Canada: Directors’ Discretion In The Sale Of Corporate Assets

In an environment where Canadian corporations are increasingly being offered enhanced multiples by enthusiastic private equity groups and moneyed international buyers, directors may find themselves in the position of having to decide (and in many cases decide quickly) whether to sell a significant subsidiary or business unit and lock in historically high prices in return for the opportunity to, among other things: (i) reduce debt; (ii) make needed capital expenditures; or (iii) focus on core competencies.

Making such decisions is of course what directors are there to do. Under Canadian law, directors have the power to manage or supervise the management of the business and affairs of the corporation. This means that they generally have the discretion required to make important strategic decisions and to allow the corporation to take advantage of economic opportunities identified by them. Provided that the board’s decisions fall within a "range of reasonableness", Canadian courts will generally defer to their judgment in accordance with the "business judgment rule".

But the directors’ discretion to bind the corporation is not unlimited. Canadian corporate statutes require a shareholder vote with respect to certain decisions that are seen as fundamental to the corporation’s purpose or existence. This article considers one restriction that can significantly affect an M&A transaction: the requirement that a sale of "all or substantially all" of the corporation’s assets must be approved by a special resolution of shareholders, being approval of two-thirds (or three-fourths, depending on the corporate statute) of the votes cast in person or by proxy. This requirement is found, for example, in s. 189(3) of the Canada Business Corporations Act (CBCA), the federal business corporation law statute, and is more or less mirrored in most of the CBCA’s provincial counterparts.

Statutory Uncertainty

Why is the "special resolution" requirement a problem? One reason is that, in the public company context, obtaining shareholder approval takes time. Buyers can grow impatient and look elsewhere to purchase similar assets more expeditiously and with more certainty. Further, perhaps, a transaction triggering a vote under s. 189(3) gives rise to shareholder dissent rights under the CBCA. In other words, even where two-thirds majority approval of a sale has been obtained, any shareholder who voted against the transaction is entitled to have its shares bought out by the corporation at fair market value. Determining "fair market value" can be a frustrating exercise in its own right.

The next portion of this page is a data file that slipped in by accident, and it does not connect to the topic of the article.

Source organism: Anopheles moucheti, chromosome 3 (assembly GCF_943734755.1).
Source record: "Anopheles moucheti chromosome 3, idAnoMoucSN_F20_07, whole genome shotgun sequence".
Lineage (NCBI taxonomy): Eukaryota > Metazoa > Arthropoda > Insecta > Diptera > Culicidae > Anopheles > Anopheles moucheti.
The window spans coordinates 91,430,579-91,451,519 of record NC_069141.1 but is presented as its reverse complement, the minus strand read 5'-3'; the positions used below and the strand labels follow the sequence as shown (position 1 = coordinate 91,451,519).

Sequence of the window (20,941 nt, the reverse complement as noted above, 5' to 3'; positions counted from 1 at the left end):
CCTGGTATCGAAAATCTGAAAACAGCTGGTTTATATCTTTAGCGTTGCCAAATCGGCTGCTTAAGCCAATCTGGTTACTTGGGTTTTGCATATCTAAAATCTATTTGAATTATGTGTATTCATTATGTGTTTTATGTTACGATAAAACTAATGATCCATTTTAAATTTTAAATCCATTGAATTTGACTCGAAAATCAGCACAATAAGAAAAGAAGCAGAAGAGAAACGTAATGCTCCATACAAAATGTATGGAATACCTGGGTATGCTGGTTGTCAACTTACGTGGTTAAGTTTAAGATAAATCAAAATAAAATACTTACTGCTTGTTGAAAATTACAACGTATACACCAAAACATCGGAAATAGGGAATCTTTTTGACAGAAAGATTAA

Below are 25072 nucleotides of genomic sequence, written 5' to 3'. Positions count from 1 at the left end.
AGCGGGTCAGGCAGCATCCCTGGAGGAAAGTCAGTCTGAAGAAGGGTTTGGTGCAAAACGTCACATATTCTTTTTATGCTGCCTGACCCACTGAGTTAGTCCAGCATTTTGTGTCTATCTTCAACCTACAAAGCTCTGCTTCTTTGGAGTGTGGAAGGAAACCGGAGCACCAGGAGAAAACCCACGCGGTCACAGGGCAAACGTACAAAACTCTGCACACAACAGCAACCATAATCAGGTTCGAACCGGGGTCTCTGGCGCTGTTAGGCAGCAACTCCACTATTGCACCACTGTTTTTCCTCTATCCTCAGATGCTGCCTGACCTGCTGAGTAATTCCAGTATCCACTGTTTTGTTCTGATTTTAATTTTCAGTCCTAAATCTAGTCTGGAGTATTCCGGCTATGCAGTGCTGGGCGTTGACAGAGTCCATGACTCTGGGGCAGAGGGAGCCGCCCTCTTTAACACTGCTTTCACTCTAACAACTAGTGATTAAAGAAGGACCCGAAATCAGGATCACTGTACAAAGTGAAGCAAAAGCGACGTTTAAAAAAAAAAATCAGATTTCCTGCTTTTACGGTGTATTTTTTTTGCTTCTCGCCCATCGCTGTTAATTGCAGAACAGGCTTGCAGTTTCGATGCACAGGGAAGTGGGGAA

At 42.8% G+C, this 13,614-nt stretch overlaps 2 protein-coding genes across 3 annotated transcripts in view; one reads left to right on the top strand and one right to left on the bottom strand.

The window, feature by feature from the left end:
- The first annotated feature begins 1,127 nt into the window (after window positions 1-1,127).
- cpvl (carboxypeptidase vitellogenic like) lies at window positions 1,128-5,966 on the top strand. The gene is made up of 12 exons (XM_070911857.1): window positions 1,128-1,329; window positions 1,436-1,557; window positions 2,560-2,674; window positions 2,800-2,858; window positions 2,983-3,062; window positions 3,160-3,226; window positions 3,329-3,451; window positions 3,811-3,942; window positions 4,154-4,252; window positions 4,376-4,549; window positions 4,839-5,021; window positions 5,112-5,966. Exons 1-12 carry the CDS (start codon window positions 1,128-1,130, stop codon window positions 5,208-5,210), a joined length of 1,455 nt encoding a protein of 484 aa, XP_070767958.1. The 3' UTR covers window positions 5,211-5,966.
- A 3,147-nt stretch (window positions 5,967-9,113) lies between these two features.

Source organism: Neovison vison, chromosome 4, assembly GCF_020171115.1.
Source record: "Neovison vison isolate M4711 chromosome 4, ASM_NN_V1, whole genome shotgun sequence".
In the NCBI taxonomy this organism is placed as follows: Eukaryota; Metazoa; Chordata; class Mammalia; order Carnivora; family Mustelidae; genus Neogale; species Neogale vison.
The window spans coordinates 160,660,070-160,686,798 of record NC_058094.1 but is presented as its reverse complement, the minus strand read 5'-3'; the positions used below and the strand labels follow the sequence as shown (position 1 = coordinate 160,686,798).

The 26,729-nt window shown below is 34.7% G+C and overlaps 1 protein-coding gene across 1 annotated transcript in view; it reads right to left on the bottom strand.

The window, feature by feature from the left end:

Sellers may try to avoid the need for special resolutions and appraisal rights by structuring the transaction to avoid the "all or substantially all" requirement. However, sellers can be frustrated in these efforts by the fact that the CBCA, like other corporate statutes, does not offer a definition or guidance in respect of what constitutes "all or substantially all".

For example, could it be argued that any sale in excess of 50% of the corporate assets is sufficient to trigger a shareholder vote? Or is the "substantially all" threshold met when a corporation seeks to divest itself of one its core, even most important divisions, regardless of size?

Given the absence of a clear threshold, caution might appear to dictate that any proposed sale of substantial corporate holdings be put to shareholders. However, courts have begun to provide some guidance to directors as they seek to determine the scope of their discretion and the requirement to seek shareholder approval.

Judges to the Rescue?

The gap in the CBCA with respect to the meaning of "substantially all" has been filled by the courts—albeit with some residual uncertainty. Three tests have emerged in Canadian jurisprudence:

  1. Is the sale out of the ordinary course of the business? (the "ordinary course test")
  2. Is the property being sold vital to the corporation’s business in strictly quantitative terms? (the "quantitative test")
  3. Will the proposed sale substantially or fundamentally change the way in which the corporation currently carries on business, or make it impossible for the corporation to continue to carry out its objectives? (the "qualitative test")

Ordinary Course Test

The ordinary course test has been defined in Canada as applying to a sale that is "not part of the common flow, not part of the ordinary day-to-day activities of the company." However, while this is an important "threshold" consideration, it is unlikely to decide the issue by itself. Many cases that involve disposition of property outside of the corporation’s day-to-day affairs are clearly not intended to be caught by the "substantially all" language of the CBCA and similar statutes. To finally determine the issue, the quantitative and qualitative tests will still generally be necessary.

Quantitative Test

The quantitative test is a mathematical one that analyzes the proposed transaction based on the value of the asset being sold. Courts have quantified this value in various ways, grounding the analysis in either the book or market value of the asset in question or on the revenues and profits produced by it. Regardless of the standard used, the analysis focuses on the transaction’s size in relation to the corporation. Canadian courts have generally been unreceptive to proposed "bright-line" tests of "substantially all", although one Quebec Court of Appeal ruling states that a shareholder vote may be automatically required where a proposed asset sale would involve 75% or more of the value of a corporation’s assets. The dominant view in Canada appears to be better represented, however, by an Ontario Court of Appeal ruling that explicitly rejects "mechanistic and potentially arbitrary" thresholds in this context. Thus, in a series of rulings beginning in the early 1990s, Canadian courts have, for example, rejected suggestions of a 50% threshold and declined to order a shareholder vote merely on the basis that the asset in question is the most valuable division of the corporation. In one set of circumstances, a sale of 65% of a corporation’s assets was held to satisfy the quantitative test while, in another, a sale of 85% was not.